Background: We wanted to review our 7-year experience using the loop electrical excision procedure (LEEP) for the treatment of cervical dysplasia in a family practice residency setting in the rural South.
Methods: We conducted a retrospective study with data gathered from chart review of a mostly Medicaid and uninsured patient population of rural Southern women referred from outlying health departments or private practices within an 80-mile radius. The women received follow-up Papanicolaou smears, and outcome measurements were either recurrence of dysplasia or at least 1 year with two negative Papanicolaou smears. Any surgical tissue obtained after LEEP was used to ascertain residual or recurrent dysplasia.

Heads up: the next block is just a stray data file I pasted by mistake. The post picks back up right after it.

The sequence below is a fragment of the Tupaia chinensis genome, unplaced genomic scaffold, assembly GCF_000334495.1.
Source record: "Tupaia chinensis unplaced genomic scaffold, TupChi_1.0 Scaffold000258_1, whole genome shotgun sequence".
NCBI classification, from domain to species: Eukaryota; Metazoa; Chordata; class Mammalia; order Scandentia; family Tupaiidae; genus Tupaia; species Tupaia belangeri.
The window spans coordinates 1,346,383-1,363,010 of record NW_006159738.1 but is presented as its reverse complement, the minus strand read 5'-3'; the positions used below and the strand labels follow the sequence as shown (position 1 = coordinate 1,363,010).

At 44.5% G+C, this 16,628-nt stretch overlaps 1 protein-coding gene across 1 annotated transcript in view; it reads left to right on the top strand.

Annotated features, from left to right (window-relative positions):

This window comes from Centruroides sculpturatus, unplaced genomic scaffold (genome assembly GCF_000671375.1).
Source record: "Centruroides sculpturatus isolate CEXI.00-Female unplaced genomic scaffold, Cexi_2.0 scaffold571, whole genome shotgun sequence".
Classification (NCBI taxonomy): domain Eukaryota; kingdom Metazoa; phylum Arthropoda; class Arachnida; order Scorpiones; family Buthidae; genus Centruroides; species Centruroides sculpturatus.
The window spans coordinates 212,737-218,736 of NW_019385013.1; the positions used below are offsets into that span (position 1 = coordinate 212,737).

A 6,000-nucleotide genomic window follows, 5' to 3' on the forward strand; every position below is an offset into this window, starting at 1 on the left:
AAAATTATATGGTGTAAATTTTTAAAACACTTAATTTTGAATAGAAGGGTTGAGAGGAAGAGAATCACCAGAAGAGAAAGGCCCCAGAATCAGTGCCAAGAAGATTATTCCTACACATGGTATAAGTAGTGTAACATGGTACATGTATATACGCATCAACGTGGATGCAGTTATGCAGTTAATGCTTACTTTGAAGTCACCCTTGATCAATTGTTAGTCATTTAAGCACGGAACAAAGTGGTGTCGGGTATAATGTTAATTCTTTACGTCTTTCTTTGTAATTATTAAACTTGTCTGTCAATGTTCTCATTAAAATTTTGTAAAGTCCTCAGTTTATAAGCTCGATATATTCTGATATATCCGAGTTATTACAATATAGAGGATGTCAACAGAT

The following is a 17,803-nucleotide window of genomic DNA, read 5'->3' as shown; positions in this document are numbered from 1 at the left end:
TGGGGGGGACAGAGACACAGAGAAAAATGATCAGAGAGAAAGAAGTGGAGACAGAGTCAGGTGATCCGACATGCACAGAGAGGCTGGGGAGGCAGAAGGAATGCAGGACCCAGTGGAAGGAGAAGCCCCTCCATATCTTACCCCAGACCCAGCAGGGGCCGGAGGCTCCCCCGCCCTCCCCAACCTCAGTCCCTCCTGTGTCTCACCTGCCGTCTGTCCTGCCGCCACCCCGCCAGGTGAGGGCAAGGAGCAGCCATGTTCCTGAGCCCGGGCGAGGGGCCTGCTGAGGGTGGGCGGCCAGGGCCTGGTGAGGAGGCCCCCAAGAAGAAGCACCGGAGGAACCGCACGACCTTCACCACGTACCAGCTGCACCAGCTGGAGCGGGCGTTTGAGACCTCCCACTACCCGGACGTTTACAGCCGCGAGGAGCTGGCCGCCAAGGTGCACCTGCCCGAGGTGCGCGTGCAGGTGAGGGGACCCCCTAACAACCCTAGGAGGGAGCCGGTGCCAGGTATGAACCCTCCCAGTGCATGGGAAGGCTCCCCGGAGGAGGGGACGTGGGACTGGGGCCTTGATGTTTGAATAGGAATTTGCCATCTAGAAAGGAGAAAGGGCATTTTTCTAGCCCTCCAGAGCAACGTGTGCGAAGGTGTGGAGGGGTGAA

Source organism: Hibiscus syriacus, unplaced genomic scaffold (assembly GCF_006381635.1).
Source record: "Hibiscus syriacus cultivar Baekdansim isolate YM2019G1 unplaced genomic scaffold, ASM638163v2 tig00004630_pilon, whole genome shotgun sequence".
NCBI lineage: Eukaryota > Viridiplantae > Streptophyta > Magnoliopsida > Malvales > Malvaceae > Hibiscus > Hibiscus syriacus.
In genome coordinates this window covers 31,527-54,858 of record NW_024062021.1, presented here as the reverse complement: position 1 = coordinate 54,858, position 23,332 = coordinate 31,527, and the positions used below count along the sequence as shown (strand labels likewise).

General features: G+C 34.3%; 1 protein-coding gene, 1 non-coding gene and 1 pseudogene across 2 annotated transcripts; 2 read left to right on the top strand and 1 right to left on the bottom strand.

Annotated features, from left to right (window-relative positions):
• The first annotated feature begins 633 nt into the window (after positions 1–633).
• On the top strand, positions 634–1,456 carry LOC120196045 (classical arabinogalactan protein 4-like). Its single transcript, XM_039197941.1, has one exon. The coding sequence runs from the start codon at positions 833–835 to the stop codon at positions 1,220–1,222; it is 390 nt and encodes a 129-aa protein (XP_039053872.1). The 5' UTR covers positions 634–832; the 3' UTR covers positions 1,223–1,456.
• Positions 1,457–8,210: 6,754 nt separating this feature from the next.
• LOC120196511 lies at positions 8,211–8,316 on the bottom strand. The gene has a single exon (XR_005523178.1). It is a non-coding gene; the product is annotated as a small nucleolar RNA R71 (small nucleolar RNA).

Results: Rates of disease recurrence and incomplete excision of cervical intraepithelial neoplasia grade 2/3 (CIN 2/3) compared favorably with results published by expert US gynecologists but were worse than those reported by European authors, who excise all CIN (CIN 1, CIN 2, and CIN 3).
Conclusion: CIN 2 and CIN 3 can be diagnosed and treated appropriately with LEEP in the setting of a family practice residency.